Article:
The most important thing you need to understand about these guidelines is that what matters to me is establishing consistency in the formatting of the articles and stories which are submitted to the magazine for possible publication. What’s involved here is not the Word of God, and my specific requirements may vary somewhat from the manuscript guidelines of other publishers. The important thing is that, as much as possible, the submissions have the same basic formatting – or else I have to spend a lot of time manually reformatting each and every one of them.
I don’t much care about formatting issues which I can fix with a simple global search-and-replace. An example is font. The editors prefer Times New Roman, but as long as you’re consistent, it doesn’t really matter.
What we do care about are formatting problems which require the editors to spend a lot of time having to manually change one item at a time.
With that in mind, here are the guidelines:
We prefer that you use Words into Type (which you can download here https://edu.glogster.com/glog/pdf-words-into-type-third-edition-completely-revised-free/3ue3w63xw5q). This guide has rules for capitalization, punctuation, and spelling that you should adhere to.
Use Times New Roman, 12 point, or any standard font. The main thing is to keep it consistent throughout the entire text.
Set the margins as follows: Top and bottom: 1″. Left and right: 1.2 or 1.25″. Gutter: 0. Gutter position: Left
If you’re not sure how to do this, we can tell you how to do it in Word. I assume that WordPerfect has a similar process. As follows:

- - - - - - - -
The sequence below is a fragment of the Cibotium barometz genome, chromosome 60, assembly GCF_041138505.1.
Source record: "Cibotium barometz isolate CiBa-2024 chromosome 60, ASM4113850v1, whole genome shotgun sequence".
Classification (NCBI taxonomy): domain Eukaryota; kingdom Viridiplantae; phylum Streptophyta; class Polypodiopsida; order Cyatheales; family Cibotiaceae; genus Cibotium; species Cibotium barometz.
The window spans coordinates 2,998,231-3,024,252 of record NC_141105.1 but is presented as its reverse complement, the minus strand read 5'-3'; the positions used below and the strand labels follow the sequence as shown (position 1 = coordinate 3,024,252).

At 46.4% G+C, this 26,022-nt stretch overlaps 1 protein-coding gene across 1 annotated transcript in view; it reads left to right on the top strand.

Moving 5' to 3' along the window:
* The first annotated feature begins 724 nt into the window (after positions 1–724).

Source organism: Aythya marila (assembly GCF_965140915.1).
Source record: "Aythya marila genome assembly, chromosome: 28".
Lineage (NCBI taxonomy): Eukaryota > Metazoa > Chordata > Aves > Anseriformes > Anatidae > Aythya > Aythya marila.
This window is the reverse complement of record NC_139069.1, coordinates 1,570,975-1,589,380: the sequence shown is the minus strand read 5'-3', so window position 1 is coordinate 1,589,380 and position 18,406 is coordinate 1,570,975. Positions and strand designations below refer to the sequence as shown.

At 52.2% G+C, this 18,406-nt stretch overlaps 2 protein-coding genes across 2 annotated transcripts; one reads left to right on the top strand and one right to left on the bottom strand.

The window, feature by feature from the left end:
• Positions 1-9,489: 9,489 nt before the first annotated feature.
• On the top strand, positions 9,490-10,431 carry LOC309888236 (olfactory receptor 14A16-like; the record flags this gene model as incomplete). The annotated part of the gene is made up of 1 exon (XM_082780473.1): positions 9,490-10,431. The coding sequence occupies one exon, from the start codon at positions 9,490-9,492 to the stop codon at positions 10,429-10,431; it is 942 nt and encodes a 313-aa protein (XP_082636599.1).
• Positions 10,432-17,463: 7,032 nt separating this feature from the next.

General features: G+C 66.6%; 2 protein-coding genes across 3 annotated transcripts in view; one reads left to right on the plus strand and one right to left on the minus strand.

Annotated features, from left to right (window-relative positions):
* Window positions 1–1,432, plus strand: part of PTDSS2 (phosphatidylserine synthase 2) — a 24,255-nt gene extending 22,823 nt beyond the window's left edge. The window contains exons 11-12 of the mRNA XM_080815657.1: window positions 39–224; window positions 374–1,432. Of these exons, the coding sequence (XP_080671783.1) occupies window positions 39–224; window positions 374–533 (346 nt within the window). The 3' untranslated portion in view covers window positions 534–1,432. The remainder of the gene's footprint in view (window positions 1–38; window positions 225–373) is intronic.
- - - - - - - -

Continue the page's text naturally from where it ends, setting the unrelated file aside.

- Select “File”
- Select “Page Setup”
- Select “Margins”
- Then set the parameters as shown above.
We prefer that you not use a page header. If you do, the header should give your last name, the name of the story or article (this can be shortened if needed), and the page number. I don’t care whether you center it or place it left or right or both. (Eric centers his, but that’s just a matter of personal choice.) The headings and pagination will all change anyway if we buy the story and it gets included in the magazine. However, use header rather than footer, and do not use a header on the first page. (To set all this, in Word, go to “View” and select “Header and Footer.”)
PAGE BREAKS AND SECTION BREAKS:
We do not want any page breaks or section breaks.
Do not set any line breaks except as follows: When you want to indicate a line break, type four asterisks **** and center them on the page. (If you’re not sure what a “line break” is, the term simply refers to skipping a line before you resume the text.) Line breaks are used in fiction to indicate substantial time lapses, change of scene, POV, or some combination. Please center them.
YOUR NAME AND ADDRESS:
Type your name and address on the upper left corner of the first page. Also include your email address. Phone number and Social Security number (if you live in the US) are required.
This is not the same thing as the “byline” – see below for that. The purpose of this initial name and address is just so the editor can get hold of you if need be. It will not appear on any story or article which is published. The only thing which will appear publicly is your name in the byline. Your byline need not be your real name. The address block does need to be your real name and address. We can not mail contracts and checks to a pen name.
The title of the story or article should be in the same font size as the rest of the story. Put the title in all-caps and highlight it in bold. See the title of this guideline for an example.